The final judgment will reveal the truth about God and the world for all to see. In Matthew’s parable of the judgment, the ruler of creation is shown to be the one who identifies himself with those in need. That is a pattern shown to us in Christ. And the value of our lives will be judged by how faithful we have been to that pattern.
We’ve been hearing selections from Matthew’s gospel throughout this past year and have come to the end of Jesus’ public ministry. Now, before our Lord’s passion, which begins in the next chapter, we hear a parable about the final judgment of the world. It’s a familiar text, but we might ask why it’s necessary. If God knows our hearts and minds and our histories better than we know ourselves, why is there any need for this cosmic court drama? Why can’t the righteous and the wicked just be sent off to their final destinations without further ado?
Perhaps that’s because more is involved here than just the fates of individuals. We miss the point of this parable if we hear it simply as information about why some people will go to heaven and some to hell. The larger purpose of the judgment is to make clear to all creation the truth about God and the world. The good will be vindicated beyond any possible challenge, the evil will be shown to be evil beyond any excuse, and it will be beyond question that “the judgments of the Lord are true and righteous altogether.”1 That final judgment is proclaimed by the king.
Who is this king? A silly question, you may say. Of course, it’s Jesus. But let’s not jump to that answer too quickly. The gospel writer doesn’t name the king here but instead tells us what kind of king he is. We’re told where we encounter this king — in distinctly unreal settings, among the least of the members of his family.
In Matthew’s picture of the judgment, he is indeed the majestic “King of kings and Lord of lords” that the book of Revelation and the “Hallelujah Chorus” proclaim. “When the Son of Man comes in his glory, and all the angels with him, then he will sit on the throne of his glory.” But that is not the way we meet him today. The king turns to those on his right hand, speaks of their help for the hungry, those in prison and others in need and then says, “As you did it to one of the least of these who are members of my family, you did it to me.” He identifies himself with his most humble subjects — though “subjects” isn’t quite the right word precisely because the king is identified with them.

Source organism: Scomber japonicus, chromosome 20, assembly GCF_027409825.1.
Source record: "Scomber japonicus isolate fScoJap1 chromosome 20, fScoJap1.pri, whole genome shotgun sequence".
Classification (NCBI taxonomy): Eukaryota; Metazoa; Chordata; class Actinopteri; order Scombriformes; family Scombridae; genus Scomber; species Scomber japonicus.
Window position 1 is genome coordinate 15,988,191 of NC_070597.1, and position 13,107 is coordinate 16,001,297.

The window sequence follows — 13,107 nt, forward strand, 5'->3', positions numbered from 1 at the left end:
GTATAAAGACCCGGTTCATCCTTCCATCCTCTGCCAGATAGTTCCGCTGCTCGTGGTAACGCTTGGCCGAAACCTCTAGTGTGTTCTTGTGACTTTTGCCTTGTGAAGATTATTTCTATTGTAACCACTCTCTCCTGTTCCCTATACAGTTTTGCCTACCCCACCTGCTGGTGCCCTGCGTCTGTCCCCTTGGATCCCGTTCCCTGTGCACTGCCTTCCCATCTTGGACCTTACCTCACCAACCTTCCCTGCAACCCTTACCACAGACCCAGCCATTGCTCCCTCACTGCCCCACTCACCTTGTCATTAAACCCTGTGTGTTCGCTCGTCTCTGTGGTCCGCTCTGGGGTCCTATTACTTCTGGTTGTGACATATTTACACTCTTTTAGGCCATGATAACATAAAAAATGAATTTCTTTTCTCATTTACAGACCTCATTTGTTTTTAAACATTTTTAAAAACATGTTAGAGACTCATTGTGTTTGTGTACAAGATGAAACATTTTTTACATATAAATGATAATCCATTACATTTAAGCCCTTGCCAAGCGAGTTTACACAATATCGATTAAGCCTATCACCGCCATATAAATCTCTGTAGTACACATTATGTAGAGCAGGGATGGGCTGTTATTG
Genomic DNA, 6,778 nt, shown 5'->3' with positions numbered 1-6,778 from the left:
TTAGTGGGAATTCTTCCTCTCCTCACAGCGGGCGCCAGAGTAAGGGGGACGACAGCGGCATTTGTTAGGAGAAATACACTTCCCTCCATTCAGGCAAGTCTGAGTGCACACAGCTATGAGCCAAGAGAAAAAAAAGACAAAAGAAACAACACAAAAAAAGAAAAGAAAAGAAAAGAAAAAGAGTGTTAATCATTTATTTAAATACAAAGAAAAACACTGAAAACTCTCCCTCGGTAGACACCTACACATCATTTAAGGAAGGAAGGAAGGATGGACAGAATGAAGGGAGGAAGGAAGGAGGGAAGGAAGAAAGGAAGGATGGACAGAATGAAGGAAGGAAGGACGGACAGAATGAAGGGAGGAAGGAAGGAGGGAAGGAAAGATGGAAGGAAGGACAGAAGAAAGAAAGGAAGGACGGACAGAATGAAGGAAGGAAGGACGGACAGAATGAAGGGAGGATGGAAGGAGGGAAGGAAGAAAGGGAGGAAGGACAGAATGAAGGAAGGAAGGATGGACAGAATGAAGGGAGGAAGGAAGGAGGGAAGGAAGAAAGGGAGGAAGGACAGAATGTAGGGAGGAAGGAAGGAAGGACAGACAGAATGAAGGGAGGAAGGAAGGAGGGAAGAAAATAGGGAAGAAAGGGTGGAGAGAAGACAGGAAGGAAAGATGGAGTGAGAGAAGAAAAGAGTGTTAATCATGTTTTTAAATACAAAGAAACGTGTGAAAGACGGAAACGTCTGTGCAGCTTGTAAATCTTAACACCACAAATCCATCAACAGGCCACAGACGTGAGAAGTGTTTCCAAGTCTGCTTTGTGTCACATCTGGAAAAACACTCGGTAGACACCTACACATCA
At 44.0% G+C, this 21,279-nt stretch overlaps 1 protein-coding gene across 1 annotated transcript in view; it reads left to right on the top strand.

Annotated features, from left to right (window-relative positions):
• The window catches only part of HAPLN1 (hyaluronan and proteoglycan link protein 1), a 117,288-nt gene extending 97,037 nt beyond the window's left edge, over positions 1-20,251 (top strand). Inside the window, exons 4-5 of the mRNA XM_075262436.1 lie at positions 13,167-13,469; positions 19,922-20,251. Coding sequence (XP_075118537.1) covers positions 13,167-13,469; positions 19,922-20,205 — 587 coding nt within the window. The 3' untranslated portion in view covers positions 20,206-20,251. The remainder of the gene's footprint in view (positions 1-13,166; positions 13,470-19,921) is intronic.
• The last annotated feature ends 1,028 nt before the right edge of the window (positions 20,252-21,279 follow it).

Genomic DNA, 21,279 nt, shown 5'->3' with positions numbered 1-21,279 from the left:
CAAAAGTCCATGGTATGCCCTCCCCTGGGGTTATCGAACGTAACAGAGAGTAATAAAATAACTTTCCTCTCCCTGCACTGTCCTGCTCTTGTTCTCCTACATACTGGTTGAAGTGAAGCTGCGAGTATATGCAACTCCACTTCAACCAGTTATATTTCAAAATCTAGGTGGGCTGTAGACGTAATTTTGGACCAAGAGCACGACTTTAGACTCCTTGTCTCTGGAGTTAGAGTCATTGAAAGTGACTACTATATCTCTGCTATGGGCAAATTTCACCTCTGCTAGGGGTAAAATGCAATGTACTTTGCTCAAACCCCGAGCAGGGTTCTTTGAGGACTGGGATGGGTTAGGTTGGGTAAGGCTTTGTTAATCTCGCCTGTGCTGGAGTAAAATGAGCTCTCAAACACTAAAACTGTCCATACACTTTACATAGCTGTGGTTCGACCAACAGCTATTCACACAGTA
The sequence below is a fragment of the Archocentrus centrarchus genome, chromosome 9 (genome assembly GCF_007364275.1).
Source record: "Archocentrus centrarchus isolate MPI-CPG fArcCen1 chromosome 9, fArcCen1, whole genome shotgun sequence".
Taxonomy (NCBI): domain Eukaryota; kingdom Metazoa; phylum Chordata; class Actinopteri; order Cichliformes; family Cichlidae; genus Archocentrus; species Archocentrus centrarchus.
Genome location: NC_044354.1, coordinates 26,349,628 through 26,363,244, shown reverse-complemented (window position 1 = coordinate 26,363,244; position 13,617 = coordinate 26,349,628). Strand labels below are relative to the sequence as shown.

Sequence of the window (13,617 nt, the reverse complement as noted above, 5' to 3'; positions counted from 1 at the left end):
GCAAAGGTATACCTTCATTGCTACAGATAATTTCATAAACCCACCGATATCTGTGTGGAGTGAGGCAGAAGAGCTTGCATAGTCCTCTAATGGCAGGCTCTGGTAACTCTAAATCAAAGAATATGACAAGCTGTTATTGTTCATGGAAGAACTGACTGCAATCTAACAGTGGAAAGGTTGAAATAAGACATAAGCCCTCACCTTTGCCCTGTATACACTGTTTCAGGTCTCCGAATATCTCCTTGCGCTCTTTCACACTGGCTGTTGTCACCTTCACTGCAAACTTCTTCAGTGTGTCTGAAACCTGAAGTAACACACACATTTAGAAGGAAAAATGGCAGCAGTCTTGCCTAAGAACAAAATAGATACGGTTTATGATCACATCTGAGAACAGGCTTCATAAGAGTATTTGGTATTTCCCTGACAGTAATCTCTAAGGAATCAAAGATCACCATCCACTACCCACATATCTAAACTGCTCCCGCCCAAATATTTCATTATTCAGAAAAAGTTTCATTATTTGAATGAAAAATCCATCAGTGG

Of course, those who are in power can always play humble for a while. Marie Antoinette and the ladies of her court dressed up as peasant girls at Versailles and pretended to be simple French farm people. But while the real peasants often went hungry, the queen could stop the game when she chose and sit down to a good meal. It’s very different with King Jesus. He isn’t just dressed up like us. He is one of us and has come to be one of us in the most difficult times of our lives. The king doesn’t just stop at saying that he was with the common people or some such generality, true as that is. Jesus isn’t about generalities. He identifies with the hungry and thirsty, the friendless, the poor and sick and imprisoned.
That is the way God has been working throughout history, beginning with his liberation of Hebrew slaves from Egypt. Centuries later, God was among the exiled Jews in Babylon to whom the prophet Ezekiel spoke in our First Lesson.2 They had just heard the news they had been dreading, that Jerusalem had fallen. Their home, their nation and its rulers, their temple and its priests, the whole political and religious structure that their lives were based on, had been destroyed. They were scattered exiles living at the pleasure of a pagan king.
And God says through Ezekiel, I’m going to do something about this in person. Using the image of the king as shepherd that was very common in the ancient Near East, God says, “I will search for my sheep, and will seek them out. ... I will rescue them from all the places to which they have been scattered on a day of clouds and thick darkness. ... I will be the shepherd of my sheep.”